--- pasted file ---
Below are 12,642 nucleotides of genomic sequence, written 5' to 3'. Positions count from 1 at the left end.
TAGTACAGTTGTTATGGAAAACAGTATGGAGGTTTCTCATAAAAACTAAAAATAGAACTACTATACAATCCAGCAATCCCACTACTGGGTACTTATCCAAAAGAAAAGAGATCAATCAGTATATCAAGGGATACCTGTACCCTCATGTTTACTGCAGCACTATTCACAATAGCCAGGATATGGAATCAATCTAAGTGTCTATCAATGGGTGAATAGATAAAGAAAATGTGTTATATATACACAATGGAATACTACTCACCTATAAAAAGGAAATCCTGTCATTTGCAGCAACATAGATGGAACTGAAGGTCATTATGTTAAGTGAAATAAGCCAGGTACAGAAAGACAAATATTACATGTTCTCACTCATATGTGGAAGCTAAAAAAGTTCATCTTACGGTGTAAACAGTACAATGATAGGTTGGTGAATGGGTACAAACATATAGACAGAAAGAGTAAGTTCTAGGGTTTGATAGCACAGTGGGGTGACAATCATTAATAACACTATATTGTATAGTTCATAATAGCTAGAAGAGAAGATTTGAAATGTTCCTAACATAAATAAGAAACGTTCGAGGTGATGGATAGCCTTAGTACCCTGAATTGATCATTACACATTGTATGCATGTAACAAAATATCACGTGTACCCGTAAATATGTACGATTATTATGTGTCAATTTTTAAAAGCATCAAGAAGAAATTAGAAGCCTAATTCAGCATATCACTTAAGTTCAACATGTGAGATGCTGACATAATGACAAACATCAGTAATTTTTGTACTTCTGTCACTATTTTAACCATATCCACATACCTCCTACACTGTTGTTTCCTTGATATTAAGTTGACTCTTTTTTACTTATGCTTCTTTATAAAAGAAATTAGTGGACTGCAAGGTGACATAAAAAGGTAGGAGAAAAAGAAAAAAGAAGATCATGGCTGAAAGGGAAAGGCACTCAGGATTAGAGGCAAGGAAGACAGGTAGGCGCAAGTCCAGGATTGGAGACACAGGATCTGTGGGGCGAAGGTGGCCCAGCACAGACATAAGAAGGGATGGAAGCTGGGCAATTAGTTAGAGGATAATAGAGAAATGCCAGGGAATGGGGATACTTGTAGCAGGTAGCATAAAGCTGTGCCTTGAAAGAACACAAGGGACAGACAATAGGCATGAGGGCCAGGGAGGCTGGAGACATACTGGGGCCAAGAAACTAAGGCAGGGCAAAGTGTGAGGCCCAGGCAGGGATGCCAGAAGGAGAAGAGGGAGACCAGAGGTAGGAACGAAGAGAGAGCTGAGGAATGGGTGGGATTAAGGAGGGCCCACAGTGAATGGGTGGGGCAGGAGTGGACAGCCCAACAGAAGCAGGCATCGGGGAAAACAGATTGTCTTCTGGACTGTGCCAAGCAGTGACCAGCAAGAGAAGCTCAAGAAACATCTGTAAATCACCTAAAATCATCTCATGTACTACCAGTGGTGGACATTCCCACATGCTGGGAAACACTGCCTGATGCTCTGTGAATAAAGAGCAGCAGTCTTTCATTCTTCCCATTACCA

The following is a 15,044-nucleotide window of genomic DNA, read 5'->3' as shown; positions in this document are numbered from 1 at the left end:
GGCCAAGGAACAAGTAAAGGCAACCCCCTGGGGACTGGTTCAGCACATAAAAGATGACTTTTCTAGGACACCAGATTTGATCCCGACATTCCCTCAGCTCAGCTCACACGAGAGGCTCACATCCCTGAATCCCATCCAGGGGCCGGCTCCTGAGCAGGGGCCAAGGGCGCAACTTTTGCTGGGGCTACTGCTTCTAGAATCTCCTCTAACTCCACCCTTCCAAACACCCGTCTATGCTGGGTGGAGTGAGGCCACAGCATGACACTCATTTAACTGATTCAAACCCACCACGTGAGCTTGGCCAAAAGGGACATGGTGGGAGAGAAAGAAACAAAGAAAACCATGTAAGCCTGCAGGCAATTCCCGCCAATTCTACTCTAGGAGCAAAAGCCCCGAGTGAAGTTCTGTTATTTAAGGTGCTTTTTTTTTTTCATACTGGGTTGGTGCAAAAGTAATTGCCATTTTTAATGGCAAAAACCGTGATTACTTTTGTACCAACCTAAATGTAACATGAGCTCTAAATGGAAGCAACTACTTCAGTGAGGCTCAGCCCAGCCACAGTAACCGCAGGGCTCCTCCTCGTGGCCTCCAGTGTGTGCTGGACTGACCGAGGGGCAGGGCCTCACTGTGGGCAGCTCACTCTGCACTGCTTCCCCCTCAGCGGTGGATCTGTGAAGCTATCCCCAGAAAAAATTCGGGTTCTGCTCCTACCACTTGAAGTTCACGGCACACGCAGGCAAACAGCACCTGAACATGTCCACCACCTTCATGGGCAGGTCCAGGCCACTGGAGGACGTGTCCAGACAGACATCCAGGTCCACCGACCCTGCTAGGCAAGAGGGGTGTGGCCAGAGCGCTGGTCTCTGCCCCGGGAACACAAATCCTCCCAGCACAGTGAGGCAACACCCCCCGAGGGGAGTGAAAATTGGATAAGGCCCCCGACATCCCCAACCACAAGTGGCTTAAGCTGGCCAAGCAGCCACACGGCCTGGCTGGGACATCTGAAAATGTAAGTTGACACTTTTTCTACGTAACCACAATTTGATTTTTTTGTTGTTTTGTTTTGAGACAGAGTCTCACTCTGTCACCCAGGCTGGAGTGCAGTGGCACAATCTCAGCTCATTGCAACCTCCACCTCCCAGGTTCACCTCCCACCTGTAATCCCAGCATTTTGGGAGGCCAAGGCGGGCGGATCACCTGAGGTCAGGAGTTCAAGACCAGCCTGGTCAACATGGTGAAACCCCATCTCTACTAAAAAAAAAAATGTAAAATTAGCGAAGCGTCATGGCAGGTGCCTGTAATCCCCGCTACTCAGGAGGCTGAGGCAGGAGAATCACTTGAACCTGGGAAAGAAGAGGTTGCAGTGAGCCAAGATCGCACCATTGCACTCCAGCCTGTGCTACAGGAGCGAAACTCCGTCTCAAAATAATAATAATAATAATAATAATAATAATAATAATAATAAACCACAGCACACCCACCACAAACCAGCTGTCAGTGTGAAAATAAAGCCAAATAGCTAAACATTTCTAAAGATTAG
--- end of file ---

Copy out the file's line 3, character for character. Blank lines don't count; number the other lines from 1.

The following is a 15,044-nucleotide window of genomic DNA, read 5'->3' as shown; positions in this document are numbered from 1 at the left end: